Not long ago I was invited to go and speak at a secular function. I get a lot of these invitations, and I try to wriggle out of as many as I can. It scares me out of my mind. If my husband happens to be around, he doesn't let me wriggle. This time he happened to be around, and as I threw the invitation in the wastepaper basket, he picked it out and said, "This you must do." It was an invitation to give a graduation speech in Milwaukee, for the finishing school, Patricia Steven's Beauty School. I said to God, "What am I going to say? You mean you want me to go down there and tell them they're just decorated dust?" I couldn't do that. How could I do that graciously?

Well, I did. And somehow he enabled me to do it graciously enough. And I went down and I told those little girls that they were absolutely beautiful. They were absolutely beautiful. But in the end they were only decorated dust unless, unless And I talked about the Potter, and I talked about a pot only being as good outside as it is inside and that a potter has to get his hand inside the pot and outside the pot. If it's ever going to have any shape, if it's ever going to be functional at all, there has to be a hand inside as well as outside. And I said I have no doubt, girls, that the potter has been at work outside. That's obvious to everybody here. But I said I want to know how beautiful you are outside, really beautiful and what's being reflected. Does the potter have his hand inside the pot? To my amazement, I got asked back this year. They needed a hand. They needed a molding. They needed God to get his hands on them and make them over into a shape that would be a satisfying thing because it would be carrying the Spirit of Christ himself.

Now God has formed the spirit of a man and placed it within the pot and made it able to carry the Spirit of Christ himself. What an incredible Potter we have. And it's in this sense that we're like God. When the Bible talks about being in the image of God it is a potter's term. It's talking about the instrument. When a potter had finished a pot, he would take an instrument and stamp it with the impress of his initials. His personality. His express image. And everybody would know, because they'd turn the pot over, who had made the pot. We do this when we go into a china store today. Whose china is it? We turn it over and we say, "Oh, it's Havilland" or it's whatever it is.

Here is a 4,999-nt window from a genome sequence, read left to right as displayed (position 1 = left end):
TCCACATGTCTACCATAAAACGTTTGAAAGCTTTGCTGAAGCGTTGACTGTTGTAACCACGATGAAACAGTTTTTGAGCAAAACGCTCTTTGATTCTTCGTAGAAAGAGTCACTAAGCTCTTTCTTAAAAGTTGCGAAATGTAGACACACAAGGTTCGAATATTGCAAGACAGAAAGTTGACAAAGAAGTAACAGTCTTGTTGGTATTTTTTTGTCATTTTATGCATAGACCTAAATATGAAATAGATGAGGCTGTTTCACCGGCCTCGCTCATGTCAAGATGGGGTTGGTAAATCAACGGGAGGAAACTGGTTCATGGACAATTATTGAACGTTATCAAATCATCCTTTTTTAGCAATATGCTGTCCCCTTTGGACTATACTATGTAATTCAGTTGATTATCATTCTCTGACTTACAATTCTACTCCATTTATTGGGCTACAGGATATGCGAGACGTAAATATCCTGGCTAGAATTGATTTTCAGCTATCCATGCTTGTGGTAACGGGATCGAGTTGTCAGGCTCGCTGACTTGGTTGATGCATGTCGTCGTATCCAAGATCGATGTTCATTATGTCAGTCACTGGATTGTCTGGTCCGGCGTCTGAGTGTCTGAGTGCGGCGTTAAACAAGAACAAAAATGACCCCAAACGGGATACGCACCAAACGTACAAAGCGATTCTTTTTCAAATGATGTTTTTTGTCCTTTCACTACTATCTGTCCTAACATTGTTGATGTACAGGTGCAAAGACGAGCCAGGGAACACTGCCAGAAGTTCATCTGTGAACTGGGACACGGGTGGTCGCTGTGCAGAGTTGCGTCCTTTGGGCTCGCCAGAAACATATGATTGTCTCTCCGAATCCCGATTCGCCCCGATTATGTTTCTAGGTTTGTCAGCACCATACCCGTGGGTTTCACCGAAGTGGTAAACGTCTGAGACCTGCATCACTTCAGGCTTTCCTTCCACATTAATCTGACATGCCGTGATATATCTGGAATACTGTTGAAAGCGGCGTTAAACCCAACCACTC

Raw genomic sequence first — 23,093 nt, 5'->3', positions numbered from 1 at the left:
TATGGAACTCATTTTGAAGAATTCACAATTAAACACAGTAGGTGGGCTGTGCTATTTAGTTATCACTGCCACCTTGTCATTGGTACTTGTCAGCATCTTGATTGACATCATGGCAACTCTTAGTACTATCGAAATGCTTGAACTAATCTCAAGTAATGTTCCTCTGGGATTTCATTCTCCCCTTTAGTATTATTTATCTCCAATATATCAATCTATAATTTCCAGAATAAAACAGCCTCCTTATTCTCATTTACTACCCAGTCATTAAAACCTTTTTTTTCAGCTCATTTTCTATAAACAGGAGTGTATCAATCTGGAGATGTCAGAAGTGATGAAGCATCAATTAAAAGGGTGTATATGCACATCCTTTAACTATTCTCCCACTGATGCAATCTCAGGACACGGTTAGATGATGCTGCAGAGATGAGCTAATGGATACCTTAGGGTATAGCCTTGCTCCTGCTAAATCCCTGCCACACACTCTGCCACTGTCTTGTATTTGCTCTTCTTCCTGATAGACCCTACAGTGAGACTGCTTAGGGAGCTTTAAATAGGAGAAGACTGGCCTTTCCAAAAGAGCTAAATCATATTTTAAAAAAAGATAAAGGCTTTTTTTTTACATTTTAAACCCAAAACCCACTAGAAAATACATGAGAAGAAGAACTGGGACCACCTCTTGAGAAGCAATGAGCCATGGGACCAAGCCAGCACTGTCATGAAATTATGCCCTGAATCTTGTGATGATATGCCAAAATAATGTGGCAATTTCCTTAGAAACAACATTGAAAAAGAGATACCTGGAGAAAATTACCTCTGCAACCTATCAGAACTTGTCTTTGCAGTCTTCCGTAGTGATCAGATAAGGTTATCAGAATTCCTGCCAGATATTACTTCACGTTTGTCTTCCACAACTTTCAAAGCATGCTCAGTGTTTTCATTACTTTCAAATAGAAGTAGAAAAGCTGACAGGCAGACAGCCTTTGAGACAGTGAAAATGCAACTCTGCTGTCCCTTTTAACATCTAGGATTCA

People are meant to see in the little dust men he made—not only in their body as they look at it and wonder, but also in the sense of their personality—that they are like God. Well, then we have to ask What is God like? He is like many things. Let me give you a few examples.

He is spiritual. That means that he is a spiritual being, and spiritual beings last forever. They're eternal. So he is not only spiritual; he's eternal, and so are you and so am I. We are a spiritual being.

There was a time I used to think when we were merely animal, that we were not spiritual and eternal. And I lived 18 years of my life like that until somebody came along and said, "Jill, you're not an animal. You don't need to run with the pack any more and take your morals from those around you. You are a spiritual, eternal being and because of that, you're responsible." God is a responsible being. He is volitional. He knows what is right, and he knows what is wrong.

And you know even though I never went to church and never opened a Bible and never heard of Jesus Christ until I was 18 years of age, I knew what was right and I knew what was wrong. Sure I rationalized my sin and called it growing up and called it all sorts of things, but I knew it was sin. And no preacher had told me that. No Bible had told me. No Bible story. I knew. Why did I know? Because I'm made in the image of God. And impressed on this personality of mine was a consciousness that I am spiritual, that I am eternal, and that I am responsible.

God is mind. He's rational, too. He's omniscient. Omni means all,. all knowing. He knows and understands himself complete and everybody else as well. You know, what do you hear mostly these days? When I get around on the campusesI've been on a lot of campuses lately. I just love it. I hear kids saying "Who am I? What am I? Why am I? Where am I? Who am I? What am I? Where am I? Why am I?" This is why you go to college, apparently. You spend your time wondering, asking, searching through these things and trying to find out who you are. Why do you think that is? Because we're made in the image of God. He is mind. He knows himself and everybody else completely. He knows who he is and he knows why he is, where he is and what he's about. And if you have those feelings Who am I and what am I doing and is life a whole ball of wasted time or not? It's because you're stamped with the impress of his image and these searchings are because you're like him.

We can choose to become vessels fit for God's glory.

God is all these things and so are you and so am I. We are made in his image. We are stamped after his likeness. Isn't it an incredible thing, then, folks, that even though we're just dust dollies and pot people and mud men that the little dust creature shakes a little dust face in the face of the Lord and Creator and the Potter and says of him who formed it He knows nothing? I can't believe it, but it's happening. People are running around this globe doing just that. Shall a word say of him who made it "He made me not"? And the answer is yes, people are saying that. I said that for 18 years. Stupid little dust teenager saying God didn't make me. I don't believe that. And if there is a God, he knows nothing. I know better than him. I'll be my own god. You see, the clay is marred.